The International BoatBuilders' Exhibition & Conference (IBEX) wrapped up its Tampa run last week. Organisers said there was about a 4% increase in attendance over last year.

NMMA president Thom Dammrich said that pre-registration numbers for attendees had been up 10%, so it was possible that Hurricanes Harvey and Irma had some impact. “There were probably a few people who didn’t make it because of the storms,” said Dammrich. “But overall, the hurricane impact was fairly minimal. We had 12 companies that backed out at the last minute.”

Until just days before the show’s opening, Hurricane Irma had been seen as a possible threat to the Tampa Convention Center since it was in the direct path of the storm. The area, however, was largely left undamaged compared to other parts of Florida.

“The exhibitors seemed happy with the show,” said Dammrich. “Everyone I spoke with said that it beat their expectations.”

A random sampling of about a dozen exhibitors by IBI found generally upbeat responses to this year’s event. Several on the lower floor complained that the show was decent, but that foot traffic was “spotty” on the first and third days. Most exhibitors seemed to think that the traffic on the second show day was strongest. Nobody complained to IBI about the quality of the show.

“It was excellent,” says Mei Reading, global marketing director of Griffin Group International, a Singapore-based watermaker manufacturer. “We came to look for distributors and came away with 100 business cards.” Reading also finalised an agreement with a distributor in Finland and met with other potential US distributors. “I expect there will be more business down the road,” she said.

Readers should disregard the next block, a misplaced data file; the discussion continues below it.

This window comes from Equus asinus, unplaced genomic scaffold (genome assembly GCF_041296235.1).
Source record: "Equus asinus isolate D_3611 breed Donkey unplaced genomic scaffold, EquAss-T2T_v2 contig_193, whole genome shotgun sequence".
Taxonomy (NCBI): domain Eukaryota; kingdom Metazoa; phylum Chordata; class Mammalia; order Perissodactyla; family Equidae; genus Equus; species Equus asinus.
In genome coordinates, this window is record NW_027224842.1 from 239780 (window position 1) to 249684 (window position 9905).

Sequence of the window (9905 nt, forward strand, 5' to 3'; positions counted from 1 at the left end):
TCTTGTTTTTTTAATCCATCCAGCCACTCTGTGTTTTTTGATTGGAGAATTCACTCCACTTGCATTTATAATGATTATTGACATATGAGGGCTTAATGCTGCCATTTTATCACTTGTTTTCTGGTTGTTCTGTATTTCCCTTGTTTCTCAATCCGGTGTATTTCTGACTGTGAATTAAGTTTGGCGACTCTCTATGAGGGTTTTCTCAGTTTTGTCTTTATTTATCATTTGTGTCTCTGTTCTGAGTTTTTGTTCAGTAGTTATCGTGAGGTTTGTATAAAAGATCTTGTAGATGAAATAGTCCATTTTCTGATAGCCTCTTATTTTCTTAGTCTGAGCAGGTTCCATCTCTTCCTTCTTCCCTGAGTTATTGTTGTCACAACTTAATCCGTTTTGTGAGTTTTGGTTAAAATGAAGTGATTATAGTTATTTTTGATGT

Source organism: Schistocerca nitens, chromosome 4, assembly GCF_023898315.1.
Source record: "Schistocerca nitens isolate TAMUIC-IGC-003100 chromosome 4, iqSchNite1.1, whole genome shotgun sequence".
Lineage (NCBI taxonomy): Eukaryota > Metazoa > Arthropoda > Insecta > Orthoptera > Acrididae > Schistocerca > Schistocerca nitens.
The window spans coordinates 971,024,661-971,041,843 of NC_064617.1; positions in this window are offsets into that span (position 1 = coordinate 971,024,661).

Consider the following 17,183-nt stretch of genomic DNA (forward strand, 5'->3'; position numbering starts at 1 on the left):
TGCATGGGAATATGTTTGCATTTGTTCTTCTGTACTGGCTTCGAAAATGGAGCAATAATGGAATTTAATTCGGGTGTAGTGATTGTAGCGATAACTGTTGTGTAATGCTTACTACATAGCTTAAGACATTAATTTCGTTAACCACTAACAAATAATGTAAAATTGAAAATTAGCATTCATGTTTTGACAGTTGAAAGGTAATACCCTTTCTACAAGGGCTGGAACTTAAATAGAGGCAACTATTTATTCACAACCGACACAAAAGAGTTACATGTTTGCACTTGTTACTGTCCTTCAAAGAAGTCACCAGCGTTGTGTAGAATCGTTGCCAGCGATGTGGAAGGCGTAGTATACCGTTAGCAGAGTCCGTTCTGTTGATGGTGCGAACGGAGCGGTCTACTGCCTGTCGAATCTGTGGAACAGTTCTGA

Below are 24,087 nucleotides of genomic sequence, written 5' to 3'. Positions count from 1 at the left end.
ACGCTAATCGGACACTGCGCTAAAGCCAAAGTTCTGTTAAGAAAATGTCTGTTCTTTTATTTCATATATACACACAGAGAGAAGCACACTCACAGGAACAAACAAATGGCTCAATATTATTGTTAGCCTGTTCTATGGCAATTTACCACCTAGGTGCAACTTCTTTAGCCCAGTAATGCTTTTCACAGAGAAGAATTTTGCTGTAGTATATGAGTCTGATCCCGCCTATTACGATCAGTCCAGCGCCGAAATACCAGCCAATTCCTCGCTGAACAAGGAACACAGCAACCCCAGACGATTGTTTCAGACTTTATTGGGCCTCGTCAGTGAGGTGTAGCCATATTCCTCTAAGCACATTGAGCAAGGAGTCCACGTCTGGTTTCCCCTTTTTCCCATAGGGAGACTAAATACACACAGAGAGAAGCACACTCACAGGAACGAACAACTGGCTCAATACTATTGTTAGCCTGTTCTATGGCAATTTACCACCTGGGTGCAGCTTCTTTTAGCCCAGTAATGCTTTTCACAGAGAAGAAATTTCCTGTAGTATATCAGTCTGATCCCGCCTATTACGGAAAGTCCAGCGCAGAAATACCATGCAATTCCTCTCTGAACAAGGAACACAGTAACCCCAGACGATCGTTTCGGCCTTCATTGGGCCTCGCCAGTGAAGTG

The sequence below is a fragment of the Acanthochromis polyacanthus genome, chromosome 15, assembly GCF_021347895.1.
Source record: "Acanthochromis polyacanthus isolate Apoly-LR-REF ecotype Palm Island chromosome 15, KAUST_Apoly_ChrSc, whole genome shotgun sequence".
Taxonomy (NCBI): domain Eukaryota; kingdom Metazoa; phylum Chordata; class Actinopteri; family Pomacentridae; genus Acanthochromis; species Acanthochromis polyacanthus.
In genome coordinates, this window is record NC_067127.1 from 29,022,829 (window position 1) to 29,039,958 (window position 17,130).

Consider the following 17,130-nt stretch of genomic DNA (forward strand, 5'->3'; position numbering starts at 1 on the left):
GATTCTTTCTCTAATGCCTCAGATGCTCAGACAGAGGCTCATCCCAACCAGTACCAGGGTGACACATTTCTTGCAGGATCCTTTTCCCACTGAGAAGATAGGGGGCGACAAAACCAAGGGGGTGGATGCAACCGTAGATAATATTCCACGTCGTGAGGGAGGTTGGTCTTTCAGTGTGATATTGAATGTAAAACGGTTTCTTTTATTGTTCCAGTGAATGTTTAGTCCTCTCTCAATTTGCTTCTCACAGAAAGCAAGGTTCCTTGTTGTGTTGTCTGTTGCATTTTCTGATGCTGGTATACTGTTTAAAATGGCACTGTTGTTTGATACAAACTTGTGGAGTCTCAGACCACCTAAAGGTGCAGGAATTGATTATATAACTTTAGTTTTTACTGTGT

Scott Smiles came to IBEX from Australia as a first-time exhibitor to find distributors for his Life Cell safety kits. Smiles said he was looking for OEMs at the show. “We’ve met a few boatbuilders and those meetings were highly productive,” said Smiles. During IBEX, Smiles also met with mass retailers like West Marine and distributors like Land ‘N’ Sea. IBEX is just part of a long-term campaign for Life Cell Marine to break into the US market with its marine safety kits. “This has been my ninth trip in 10 months, “ said Smiles. “You only need a few good things to happen to make a show like this worthwhile. And they happened.”

Other exhibitors were more than pleased with this year’s IBEX. “This year’s show was fantastic,” said Jason Pajonk-Taylor, president and COO of the Taylor Made Group. “Most builders brought their tech teams and designers with them this year. We saw a lot of people not just from Florida, but from the Midwest and Southeast too. This is as good a show as we’ve seen.”

Taylor Made’s booth was near the main floor’s entrance, filled with concept products like a windshield with built-in stereo speakers and windshield for a Smokercraft pontoon boat. The booth was busy with attendees and Taylor Made staff. “Our team has been really pleased with the quality of the attendees,” said Pajonk-Taylor. “We really didn’t know coming into the show what would happen this year.”

Ray Martinez, who handles Dometic’s distribution to Latin America and the Caribbean, said that many distributors from the hard-hit islands in the Caribbean did not attend this year’s show. “Islands like St Martin will probably need a year or better to rebuild their infrastructure,” he said. “And after Maria, we don’t know if our dealers in Puerto Rico survived. Nobody has been able to contact them. In St Thomas, we still haven’t heard from our dealer.”

Ernie Ellis is a director at Global Tec, an importer of select European products into the US market. Ellis says that IBEX was a strong show for his clients because they were able to show their products face to face with US builders. “We had a good response with many of the builders,” said Ellis.

A number of other exhibitors said that IBEX seemed stronger than last year. Dammrich said that IBEX is scheduled to return to Tampa in the next two years, with the possibility of staying in 2020. “Florida is going to be its home for the foreseeable future,” said Dammrich. “There’s a lot of boatbuilding that goes on in the Southeast.”